A simple serialization abstraction layer for Accumulo that uses Java types
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README.md

Typo

Typo is a simple serialization layer for Accumulo that makes it easy to read and write java objects directly to Accumulo fields. Typo serializes Java types in such a way that the lexicographic sort order corresponds to the object sort order. Typo is not an ORM layer, its purpose is to make it easy to read and write Java objects to the Accumulo key fields and value that sort correctly.

Below is a simple example of reading and writing data to Accumulo using Typo.

// An easy way to use Typo is to create a class that extends it and use the 
// subtype everywhere in your code.  This is what was done below. Nomrally the
// class below would be public and in its own file.  To keep the example self 
// contained, this was not done.

class MyTypo extends Typo<Long,String,Double,String> {
  public MyTypo() {
    super(new LongLexicoder(), new StringLexicoder(), new DoubleLexicoder(), new StringLexicoder());
  }
}


// If you would like to create a formatter for the Accumulo shell then create a
// class like the following. This class and Typo will then need to be placed on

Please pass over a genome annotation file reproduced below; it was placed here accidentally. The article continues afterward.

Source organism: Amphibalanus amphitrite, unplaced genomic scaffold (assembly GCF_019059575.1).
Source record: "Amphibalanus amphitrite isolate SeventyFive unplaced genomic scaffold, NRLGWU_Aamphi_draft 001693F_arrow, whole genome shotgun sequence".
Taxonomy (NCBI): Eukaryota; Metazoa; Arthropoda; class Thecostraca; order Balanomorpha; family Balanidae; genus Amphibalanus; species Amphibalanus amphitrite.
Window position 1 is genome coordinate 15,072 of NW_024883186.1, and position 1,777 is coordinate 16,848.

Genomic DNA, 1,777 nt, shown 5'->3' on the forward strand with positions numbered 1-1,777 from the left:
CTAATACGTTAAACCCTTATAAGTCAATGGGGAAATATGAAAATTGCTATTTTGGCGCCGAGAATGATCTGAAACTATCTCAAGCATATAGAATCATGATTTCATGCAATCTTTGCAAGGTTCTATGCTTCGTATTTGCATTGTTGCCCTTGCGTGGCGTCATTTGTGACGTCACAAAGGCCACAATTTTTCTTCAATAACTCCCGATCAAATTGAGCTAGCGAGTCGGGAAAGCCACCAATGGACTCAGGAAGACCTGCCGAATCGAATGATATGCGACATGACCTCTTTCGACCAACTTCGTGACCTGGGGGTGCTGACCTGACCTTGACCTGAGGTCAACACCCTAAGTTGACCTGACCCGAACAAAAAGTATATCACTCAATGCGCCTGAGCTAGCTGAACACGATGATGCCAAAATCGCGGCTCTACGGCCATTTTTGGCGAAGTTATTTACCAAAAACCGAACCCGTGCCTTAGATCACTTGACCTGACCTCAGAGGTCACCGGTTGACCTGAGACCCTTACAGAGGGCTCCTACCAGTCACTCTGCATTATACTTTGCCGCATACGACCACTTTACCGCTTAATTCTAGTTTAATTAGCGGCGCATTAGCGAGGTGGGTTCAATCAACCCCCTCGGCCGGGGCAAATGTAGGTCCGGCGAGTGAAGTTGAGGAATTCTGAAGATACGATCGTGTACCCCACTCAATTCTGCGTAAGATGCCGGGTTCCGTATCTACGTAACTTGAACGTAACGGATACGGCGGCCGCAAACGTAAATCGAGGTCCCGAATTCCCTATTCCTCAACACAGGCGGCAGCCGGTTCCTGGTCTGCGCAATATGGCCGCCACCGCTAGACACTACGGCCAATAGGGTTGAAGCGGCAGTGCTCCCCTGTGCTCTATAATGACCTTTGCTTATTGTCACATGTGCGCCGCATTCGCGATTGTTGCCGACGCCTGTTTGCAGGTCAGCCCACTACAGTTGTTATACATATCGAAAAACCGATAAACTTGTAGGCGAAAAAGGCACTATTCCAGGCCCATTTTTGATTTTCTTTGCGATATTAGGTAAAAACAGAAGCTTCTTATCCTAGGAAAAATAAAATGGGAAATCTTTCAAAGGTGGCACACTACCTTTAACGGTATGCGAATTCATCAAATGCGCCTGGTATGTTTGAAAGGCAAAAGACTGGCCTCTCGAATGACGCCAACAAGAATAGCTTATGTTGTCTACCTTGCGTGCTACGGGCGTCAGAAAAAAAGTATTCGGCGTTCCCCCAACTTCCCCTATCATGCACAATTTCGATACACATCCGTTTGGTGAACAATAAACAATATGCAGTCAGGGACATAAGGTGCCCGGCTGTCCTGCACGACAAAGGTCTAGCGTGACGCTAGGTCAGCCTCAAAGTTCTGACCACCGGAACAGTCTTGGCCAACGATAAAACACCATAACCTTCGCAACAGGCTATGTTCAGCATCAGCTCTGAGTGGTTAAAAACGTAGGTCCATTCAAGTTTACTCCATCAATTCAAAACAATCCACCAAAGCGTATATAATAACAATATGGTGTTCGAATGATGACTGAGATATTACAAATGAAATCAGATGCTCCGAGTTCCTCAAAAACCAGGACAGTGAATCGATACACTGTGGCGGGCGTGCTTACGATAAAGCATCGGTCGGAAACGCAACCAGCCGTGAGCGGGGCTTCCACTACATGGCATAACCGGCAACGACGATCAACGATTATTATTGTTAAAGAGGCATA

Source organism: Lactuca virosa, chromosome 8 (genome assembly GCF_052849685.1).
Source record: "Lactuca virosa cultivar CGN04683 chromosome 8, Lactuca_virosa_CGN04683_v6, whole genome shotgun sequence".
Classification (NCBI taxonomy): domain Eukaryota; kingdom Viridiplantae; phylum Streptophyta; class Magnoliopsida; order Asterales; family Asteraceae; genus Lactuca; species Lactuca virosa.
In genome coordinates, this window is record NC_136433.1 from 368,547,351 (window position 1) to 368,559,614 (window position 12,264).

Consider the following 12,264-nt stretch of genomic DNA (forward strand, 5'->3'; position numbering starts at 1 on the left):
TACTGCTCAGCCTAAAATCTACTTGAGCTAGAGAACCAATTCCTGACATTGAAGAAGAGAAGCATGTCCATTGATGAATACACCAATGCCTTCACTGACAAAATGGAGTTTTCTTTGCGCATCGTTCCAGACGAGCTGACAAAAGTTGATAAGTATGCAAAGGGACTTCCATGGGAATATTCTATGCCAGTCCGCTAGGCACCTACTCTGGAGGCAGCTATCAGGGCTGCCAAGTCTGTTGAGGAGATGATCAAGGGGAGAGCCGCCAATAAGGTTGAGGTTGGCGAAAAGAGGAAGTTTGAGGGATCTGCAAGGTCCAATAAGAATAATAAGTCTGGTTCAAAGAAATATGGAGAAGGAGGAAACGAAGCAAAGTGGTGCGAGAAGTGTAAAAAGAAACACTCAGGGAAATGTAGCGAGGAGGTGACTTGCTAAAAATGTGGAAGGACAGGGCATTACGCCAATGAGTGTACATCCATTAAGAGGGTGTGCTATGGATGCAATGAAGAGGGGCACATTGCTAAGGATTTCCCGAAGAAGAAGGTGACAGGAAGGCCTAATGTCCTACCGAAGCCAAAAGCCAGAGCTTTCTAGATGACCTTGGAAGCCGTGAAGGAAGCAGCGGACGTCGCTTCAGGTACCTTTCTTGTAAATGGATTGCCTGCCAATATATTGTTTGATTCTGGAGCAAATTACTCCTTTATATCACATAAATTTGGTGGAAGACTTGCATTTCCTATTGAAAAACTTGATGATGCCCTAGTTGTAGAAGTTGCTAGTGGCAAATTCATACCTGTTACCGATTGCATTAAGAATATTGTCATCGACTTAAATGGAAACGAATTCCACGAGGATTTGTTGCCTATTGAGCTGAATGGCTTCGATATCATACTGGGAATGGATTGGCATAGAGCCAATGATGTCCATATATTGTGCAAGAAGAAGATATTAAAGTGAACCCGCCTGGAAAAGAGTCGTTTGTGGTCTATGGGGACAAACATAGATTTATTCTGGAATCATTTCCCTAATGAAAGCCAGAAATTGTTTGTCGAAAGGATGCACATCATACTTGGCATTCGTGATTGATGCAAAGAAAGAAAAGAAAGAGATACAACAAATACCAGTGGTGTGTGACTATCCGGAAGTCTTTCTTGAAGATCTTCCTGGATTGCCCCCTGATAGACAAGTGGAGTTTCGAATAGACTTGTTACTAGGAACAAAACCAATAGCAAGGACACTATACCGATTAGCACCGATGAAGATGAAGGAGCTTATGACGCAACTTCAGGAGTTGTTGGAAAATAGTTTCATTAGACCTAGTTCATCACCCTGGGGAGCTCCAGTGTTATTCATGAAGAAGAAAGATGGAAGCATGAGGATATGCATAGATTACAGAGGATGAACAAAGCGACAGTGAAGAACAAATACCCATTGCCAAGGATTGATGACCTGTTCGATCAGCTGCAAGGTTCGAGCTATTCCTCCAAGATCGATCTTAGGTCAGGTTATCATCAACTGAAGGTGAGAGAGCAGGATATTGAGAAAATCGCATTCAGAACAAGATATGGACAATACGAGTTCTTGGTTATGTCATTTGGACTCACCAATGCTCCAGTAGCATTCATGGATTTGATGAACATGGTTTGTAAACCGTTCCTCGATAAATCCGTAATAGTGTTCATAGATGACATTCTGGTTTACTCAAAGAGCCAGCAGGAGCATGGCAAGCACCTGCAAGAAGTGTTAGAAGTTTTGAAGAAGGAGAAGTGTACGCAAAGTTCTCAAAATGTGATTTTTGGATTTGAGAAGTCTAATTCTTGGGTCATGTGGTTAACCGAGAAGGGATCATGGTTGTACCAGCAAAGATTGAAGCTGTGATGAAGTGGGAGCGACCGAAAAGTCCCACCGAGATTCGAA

// the Accumulo classpath.

class MyFormatter extends TypoFormatter {
  public MyFormatter() {
    super(new MyTypo());
  }
}

/*
 * A Typo Constraint can also be created like the Formatter was.
 */

class MyConstraint extends TypoConstraint {
  public MyConstraint() {
    super(new MyTypo());
  }
}

/**
 * A simple example that reads from and write to Accumulo using Typo.
 */

public class TypoExample {
  public static void main(String[] args) throws Exception {
    MockInstance mi = new MockInstance();
    Connector conn = mi.getConnector("root", "secret");
    conn.tableOperations().create("foo");
    
    insertData(conn);
    scanData(conn);
  }
  
  /*
   * Insert data using java types
   */
  static void insertData(Connector conn) throws Exception {
    BatchWriter bw = conn.createBatchWriter("foo", 1000000, 60000, 2);
    
    MyTypo myTypo = new MyTypo();
    
    for (long row = -4; row < 4; row++) {
      MyTypo.Mutation mut = myTypo.newMutation(row);
      mut.put("sq", Math.pow(row, 2), "val");
      mut.put("cube", Math.pow(row, 3), "val");
      bw.addMutation(mut);
    }
    
    bw.close();
  }
  
  static void scanData(Connector conn) throws Exception {
    MyTypo myTypo = new MyTypo();
    Scanner scanner = conn.createScanner("foo", Constants.NO_AUTHS);
    
    // you can create a range using java types
    scanner.setRange(myTypo.newRange(-2l, 3l));
    
    MyTypo.Scanner typoScanner = myTypo.newScanner(scanner);
    
    // you can fetch columns using Java types
    typoScanner.fetchColumnFamily("sq");

    long rowSum = 0;
    double cqSum = 0;
    
    // read data from Accumulo using java types
    for (Entry<MyTypo.Key,String> entry : typoScanner) {
      rowSum += entry.getKey().getRow();
      cqSum += entry.getKey().getColumnQualifier();
      System.out.println(entry);
    }
    
    System.out.println("rowSum : " + rowSum);
    System.out.println("cqSum  : " + cqSum);
  }
}

The example outputs the following.

-2 sq 4.0 [] 1344641128233 val
-1 sq 1.0 [] 1344641128234 val
0 sq 0.0 [] 1344641128234 val
1 sq 1.0 [] 1344641128234 val
2 sq 4.0 [] 1344641128234 val
3 sq 9.0 [] 1344641128234 val
rowSum : 3
cqSum  : 19.0

The souce code contains additional examples.